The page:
Review: Lars and the Real Girl (2007) **** 1/2

Lars and the Real Girl

Lars (Ryan Gosling) is something of an introvert. He’s not quite a shut-in, he manages to hold a regular job, but you could imagine him going in that direction. He ignores a new co-worker who clearly has a crush on him and he won’t even agree to repeated invitations to breakfast or dinner from his older brother Gus (Paul Schneider) or Gus’ wife Karin (Emily Mortimer). Karin is a hugger and Lars bristles at the prospect of physical or emotional contact.

Gus and Karin are naturally surprised and delighted then when Lars announces that he has met a girl on the internet and he’s bringing her over for dinner. Their delight turns to horror when they discover the girl is actually made of silicone and was purchased on the internet for $6500. Her name is Bianca and she’s an anatomically correct, mail order sex doll.

Straddling an uncomfortable line between absurdity and sentimentality, there are about a hundred ways a movie like Lars and the Real Girl could go horribly wrong. For one, it could’ve been a crass, Farrelly-style, one joke movie, mining uncomfortable laughs from the town weirdo and dishing out a last minute helping of sentiment to make it all seem ok. Or it could’ve easily turned into yet another too-quirky-for-its-own-good indie comedy/drama, nothing more than an episode of Northern Exposure played out on the big screen, full of backwoods yokels and societal rejects who all learn to embrace one another’s oddities in time for the end credits to roll.

Somehow however, Lars and the Real Girl manages to avoid both pitfalls. Written by Nancy Oliver, best known for her work on HBO’s Six Feet Under, this is a sweet natured story of a man dealing with some very real problems in a very unusual way. Think of it as an unconventional romance in the mold of Harold and Maude. In the same way that the Hal Ashby cult favorite was about more than a young man having sex with an old woman, Lars and the Real Girl is about more than the union between a man and his life sized Barbie. The truth is, Lars never actually has sex with Bianca. They don’t even sleep in the same bed. Despite his numerous odd behaviors, it turns out Lars is still an old-fashioned guy.

So, how is this movie not creepy and weird? One of the primary pleasures of the movie is finding out just how. Watching it unfold in unexpected ways is a lot of the fun so I don’t want to say too much more about the plot. You’ll probably be able to see the resolution coming a mile away, but the path it takes getting there felt fresh and surprising. It also neatly avoids a couple of big story clichés I thought it was headed for that would’ve made it a lesser movie.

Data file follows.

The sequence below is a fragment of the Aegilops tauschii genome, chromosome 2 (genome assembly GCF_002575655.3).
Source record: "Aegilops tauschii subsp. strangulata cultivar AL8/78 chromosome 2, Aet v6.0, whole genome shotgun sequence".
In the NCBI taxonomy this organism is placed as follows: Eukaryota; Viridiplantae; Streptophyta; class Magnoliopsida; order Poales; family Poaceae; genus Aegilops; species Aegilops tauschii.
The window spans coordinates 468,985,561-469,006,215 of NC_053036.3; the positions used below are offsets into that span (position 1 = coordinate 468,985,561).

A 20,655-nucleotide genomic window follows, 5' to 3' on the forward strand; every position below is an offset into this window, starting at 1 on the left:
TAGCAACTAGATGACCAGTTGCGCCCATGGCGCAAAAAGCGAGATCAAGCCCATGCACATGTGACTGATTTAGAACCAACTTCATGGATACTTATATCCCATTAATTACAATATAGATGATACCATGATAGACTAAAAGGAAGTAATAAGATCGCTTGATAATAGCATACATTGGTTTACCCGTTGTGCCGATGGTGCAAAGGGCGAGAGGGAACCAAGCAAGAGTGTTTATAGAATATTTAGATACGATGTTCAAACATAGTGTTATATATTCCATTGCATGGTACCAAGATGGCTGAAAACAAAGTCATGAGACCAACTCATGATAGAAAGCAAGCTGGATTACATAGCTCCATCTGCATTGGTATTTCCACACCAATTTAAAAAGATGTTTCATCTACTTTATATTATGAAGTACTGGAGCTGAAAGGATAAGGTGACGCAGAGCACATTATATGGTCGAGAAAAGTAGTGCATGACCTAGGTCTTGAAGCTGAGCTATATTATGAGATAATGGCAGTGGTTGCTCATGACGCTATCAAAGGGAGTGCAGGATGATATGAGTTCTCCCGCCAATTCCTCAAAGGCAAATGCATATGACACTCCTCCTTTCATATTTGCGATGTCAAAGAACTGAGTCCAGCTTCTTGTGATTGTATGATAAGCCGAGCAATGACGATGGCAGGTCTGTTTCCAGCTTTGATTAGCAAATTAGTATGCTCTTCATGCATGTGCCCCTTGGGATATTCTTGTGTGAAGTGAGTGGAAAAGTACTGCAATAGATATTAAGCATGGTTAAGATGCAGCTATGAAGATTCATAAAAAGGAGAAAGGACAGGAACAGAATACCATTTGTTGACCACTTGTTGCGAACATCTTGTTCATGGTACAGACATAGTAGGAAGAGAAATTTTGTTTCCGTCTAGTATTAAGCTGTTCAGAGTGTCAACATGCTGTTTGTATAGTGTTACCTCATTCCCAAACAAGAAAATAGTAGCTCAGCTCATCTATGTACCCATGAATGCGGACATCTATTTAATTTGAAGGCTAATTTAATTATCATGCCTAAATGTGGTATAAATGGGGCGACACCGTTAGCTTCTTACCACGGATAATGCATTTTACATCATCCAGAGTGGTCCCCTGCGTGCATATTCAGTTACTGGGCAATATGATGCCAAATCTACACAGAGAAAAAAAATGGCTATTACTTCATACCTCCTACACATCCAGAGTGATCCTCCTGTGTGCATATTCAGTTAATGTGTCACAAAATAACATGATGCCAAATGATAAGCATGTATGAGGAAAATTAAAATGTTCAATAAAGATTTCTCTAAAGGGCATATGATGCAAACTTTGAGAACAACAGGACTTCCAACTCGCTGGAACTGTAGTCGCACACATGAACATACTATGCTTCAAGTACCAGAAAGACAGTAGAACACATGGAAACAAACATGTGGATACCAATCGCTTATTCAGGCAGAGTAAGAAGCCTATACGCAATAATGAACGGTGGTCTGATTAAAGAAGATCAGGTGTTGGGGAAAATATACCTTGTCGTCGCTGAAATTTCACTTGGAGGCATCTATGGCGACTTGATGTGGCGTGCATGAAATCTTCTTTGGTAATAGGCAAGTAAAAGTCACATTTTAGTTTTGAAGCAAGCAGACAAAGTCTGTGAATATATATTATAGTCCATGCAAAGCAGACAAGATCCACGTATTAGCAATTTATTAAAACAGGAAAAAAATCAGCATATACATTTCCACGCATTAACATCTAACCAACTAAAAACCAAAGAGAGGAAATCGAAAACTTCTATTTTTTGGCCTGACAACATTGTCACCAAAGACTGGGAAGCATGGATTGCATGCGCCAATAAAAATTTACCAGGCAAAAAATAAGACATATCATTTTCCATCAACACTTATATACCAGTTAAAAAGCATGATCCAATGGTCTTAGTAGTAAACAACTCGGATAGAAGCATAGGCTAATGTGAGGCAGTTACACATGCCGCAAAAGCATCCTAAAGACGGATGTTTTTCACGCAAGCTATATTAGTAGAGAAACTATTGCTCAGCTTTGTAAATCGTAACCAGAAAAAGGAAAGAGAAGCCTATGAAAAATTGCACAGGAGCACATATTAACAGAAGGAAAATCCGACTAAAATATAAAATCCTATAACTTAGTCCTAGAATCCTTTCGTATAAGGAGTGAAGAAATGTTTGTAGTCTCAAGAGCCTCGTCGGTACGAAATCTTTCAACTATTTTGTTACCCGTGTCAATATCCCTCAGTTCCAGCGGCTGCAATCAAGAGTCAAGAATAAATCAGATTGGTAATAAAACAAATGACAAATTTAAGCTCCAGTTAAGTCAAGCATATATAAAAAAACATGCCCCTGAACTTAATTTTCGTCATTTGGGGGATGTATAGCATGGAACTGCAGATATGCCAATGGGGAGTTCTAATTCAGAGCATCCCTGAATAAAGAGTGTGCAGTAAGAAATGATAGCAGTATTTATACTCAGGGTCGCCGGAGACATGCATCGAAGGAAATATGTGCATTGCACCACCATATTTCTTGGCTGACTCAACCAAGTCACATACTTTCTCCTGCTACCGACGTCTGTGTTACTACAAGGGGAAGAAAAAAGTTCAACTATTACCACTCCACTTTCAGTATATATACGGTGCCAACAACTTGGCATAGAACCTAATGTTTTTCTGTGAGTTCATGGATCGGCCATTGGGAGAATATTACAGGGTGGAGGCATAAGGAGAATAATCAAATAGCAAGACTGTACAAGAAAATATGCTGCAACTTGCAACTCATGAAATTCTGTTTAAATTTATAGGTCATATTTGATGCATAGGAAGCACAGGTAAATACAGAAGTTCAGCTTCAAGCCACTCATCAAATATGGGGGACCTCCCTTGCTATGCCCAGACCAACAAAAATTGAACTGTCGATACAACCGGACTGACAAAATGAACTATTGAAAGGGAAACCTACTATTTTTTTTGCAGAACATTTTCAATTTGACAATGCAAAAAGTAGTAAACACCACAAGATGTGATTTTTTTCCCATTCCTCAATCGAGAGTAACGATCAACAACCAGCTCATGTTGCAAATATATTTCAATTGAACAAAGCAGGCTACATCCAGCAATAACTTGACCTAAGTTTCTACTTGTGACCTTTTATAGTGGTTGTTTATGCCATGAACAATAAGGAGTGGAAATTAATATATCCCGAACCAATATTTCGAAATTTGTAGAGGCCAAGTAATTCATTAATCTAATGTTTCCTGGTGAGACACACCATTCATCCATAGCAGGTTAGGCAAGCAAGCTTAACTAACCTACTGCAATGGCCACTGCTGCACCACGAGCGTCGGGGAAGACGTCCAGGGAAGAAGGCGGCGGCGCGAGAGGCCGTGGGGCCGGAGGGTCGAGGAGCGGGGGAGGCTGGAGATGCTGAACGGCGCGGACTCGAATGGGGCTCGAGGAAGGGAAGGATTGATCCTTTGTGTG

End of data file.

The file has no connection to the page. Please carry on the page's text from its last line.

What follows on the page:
Most importantly, the story doesn’t seem calculated to push your emotional buttons. Your buttons will be pushed, but it’s not contrived. It just develops logically and organically, never feeling manipulative yet delivering plenty of heart and humor.

Helping to ground things is a terrific performance by Ryan Gosling. Lars is definitely strange, but this isn’t Rain Man and Gosling manages to keep the tics and mannerisms to a minimum while still conveying the utter discomfort Lars feels when confronted by daily life.

Patricia Clarkson is typically great as the down-to-earth, common sense doctor who counsels Gus and Karin to allow Lars his fantasy and see where it takes him.

Paul Schneider, most recently a standout in The Assassination of Jesse James by the Coward Robert Ford, does a nice job as the skeptical, but well-meaning brother who’s got some guilt issues of own.

Emily Mortimer is funny as the sister-in-law who will do anything to help Lars whether Lars likes it or not. She has one of the best scenes arguing with Lars about how much everyone cares about him.

Finally, Kelli Garner rounds out the cast as the sweet and awkward co-worker who harbors a crush on Lars. There is a running bit of business between her, Lars’ cubicle mate and a teddy bear that has a terrific payoff.

The audience I saw it with laughed consistently, though there was an elderly lady next to me who cried through most of the second half of the picture. She kept turning to her husband, wondering why people were laughing at such a sad story. To her, Lars’ delusions were unbearably painful and she couldn’t see the inherent humor in the set up. She didn’t see that the audience wasn’t so much laughing at Lars as they were the strange situation. On the other hand, I think the lady keyed in on some of the pathos that appeared to be lost on the larger audience. The real beauty of the film, I think, lies somewhere between the humor and the pain; a little bit like real life.

For better or for worse, Lars and the Real Girl is probably going to get lumped in with other quirky indie films about misfits in the Little Miss Sunshine mold, but I think it’s altogether less manipulative than that. In the end, Lars isn’t really about a sex doll. It’s about people trying to make their way in the world; it’s about people trying to find happiness and it’s about the power of love and acceptance to heal the wounds that are inflicted in the course of living our lives.

Lars and the Real Girl. USA 2007. Directed by Craig Gillespie. Written by Nancy Oliver. Cinematography by Sidney Kimmel. Starring Ryan Gosling, Emily Mortimer, Paul Schneider, Patricia Clarkson and Kelli Garner. 1 hour 46 minutes. Rated PG-13 for some sex-related content. 4.5 stars (out of 5)